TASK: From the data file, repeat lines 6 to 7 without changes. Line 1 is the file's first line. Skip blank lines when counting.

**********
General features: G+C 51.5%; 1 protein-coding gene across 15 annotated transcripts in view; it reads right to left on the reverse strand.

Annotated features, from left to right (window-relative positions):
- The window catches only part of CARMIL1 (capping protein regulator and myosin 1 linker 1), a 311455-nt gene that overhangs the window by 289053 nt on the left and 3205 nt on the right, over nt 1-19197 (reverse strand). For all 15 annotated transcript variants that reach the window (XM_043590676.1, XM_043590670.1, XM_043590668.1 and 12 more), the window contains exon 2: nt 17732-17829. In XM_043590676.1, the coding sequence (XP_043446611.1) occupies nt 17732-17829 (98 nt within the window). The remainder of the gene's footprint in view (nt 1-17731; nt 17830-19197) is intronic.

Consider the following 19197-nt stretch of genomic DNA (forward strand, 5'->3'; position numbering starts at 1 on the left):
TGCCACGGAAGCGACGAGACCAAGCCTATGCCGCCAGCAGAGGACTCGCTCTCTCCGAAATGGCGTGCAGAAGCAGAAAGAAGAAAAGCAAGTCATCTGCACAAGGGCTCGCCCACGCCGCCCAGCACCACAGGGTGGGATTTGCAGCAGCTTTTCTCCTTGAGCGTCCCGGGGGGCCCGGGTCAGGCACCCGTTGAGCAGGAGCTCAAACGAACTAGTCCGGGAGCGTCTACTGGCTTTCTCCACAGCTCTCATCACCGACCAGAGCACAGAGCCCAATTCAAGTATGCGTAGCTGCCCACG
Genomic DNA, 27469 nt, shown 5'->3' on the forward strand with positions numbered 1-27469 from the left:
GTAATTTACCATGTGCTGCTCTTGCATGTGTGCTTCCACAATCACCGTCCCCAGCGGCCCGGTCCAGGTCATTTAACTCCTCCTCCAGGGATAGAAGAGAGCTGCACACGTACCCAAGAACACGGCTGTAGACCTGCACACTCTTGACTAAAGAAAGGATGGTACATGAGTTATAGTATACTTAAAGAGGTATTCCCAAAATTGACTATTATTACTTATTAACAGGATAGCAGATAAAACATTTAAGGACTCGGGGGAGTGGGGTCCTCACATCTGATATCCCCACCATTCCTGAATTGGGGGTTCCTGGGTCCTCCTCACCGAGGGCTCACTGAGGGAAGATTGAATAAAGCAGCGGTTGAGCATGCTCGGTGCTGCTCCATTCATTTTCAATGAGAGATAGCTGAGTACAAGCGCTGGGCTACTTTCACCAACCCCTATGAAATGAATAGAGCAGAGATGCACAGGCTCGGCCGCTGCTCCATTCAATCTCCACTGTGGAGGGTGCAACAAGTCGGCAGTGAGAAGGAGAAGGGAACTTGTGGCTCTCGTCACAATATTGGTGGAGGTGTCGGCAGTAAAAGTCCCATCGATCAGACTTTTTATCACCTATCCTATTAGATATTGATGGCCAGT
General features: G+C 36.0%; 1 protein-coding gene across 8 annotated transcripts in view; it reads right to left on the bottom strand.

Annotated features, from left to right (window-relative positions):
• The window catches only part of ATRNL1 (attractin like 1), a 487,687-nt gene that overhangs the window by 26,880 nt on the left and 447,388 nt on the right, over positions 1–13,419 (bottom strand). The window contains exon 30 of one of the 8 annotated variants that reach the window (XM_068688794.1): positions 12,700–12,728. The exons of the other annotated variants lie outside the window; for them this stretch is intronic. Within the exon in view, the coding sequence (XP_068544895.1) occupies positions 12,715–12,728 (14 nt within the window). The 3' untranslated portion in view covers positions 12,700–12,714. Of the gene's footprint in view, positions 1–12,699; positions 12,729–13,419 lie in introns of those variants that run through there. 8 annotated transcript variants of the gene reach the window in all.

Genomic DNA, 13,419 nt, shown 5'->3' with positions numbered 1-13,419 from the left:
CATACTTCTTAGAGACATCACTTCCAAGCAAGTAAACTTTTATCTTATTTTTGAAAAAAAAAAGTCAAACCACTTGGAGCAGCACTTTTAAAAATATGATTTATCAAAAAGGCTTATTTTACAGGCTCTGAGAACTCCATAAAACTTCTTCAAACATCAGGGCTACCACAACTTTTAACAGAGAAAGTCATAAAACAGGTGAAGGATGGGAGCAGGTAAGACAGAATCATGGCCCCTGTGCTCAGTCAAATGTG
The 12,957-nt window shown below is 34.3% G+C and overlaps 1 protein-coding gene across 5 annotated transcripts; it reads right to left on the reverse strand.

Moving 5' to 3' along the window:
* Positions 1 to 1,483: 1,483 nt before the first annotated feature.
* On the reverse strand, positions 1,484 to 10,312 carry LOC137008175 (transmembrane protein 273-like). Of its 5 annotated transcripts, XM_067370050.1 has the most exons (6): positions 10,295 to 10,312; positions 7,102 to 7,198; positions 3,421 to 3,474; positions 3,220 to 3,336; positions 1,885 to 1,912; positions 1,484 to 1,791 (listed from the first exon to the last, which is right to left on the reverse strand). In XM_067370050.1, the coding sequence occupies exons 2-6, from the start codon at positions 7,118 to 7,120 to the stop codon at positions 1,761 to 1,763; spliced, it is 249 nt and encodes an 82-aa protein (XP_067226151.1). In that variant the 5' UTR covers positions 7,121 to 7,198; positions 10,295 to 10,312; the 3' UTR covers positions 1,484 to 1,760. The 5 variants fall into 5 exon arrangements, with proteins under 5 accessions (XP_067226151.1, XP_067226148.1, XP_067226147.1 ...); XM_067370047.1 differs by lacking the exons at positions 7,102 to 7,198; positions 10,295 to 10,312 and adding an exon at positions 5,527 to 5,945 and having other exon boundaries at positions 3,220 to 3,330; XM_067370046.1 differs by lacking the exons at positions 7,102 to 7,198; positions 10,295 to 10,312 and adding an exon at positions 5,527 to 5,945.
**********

Genomic DNA, 27469 nt, shown 5'->3' on the forward strand with positions numbered 1-27469 from the left:
GTAATTTACCATGTGCTGCTCTTGCATGTGTGCTTCCACAATCACCGTCCCCAGCGGCCCGGTCCAGGTCATTTAACTCCTCCTCCAGGGATAGAAGAGAGCTGCACACGTACCCAAGAACACGGCTGTAGACCTGCACACTCTTGACTAAAGAAAGGATGGTACATGAGTTATAGTATACTTAAAGAGGTATTCCCAAAATTGACTATTATTACTTATTAACAGGATAGCAGATAAAACATTTAAGGACTCGGGGGAGTGGGGTCCTCACATCTGATATCCCCACCATTCCTGAATTGGGGGTTCCTGGGTCCTCCTCACCGAGGGCTCACTGAGGGAAGATTGAATAAAGCAGCGGTTGAGCATGCTCGGTGCTGCTCCATTCATTTTCAATGAGAGATAGCTGAGTACAAGCGCTGGGCTACTTTCACCAACCCCTATGAAATGAATAGAGCAGAGATGCACAGGCTCGGCCGCTGCTCCATTCAATCTCCACTGTGGAGGGTGCAACAAGTCGGCAGTGAGAAGGAGAAGGGAACTTGTGGCTCTCGTCACAATATTGGTGGAGGTGTCGGCAGTAAAAGTCCCATCGATCAGACTTTTTATCACCTATCCTATTAGATATTGATGGCCAGT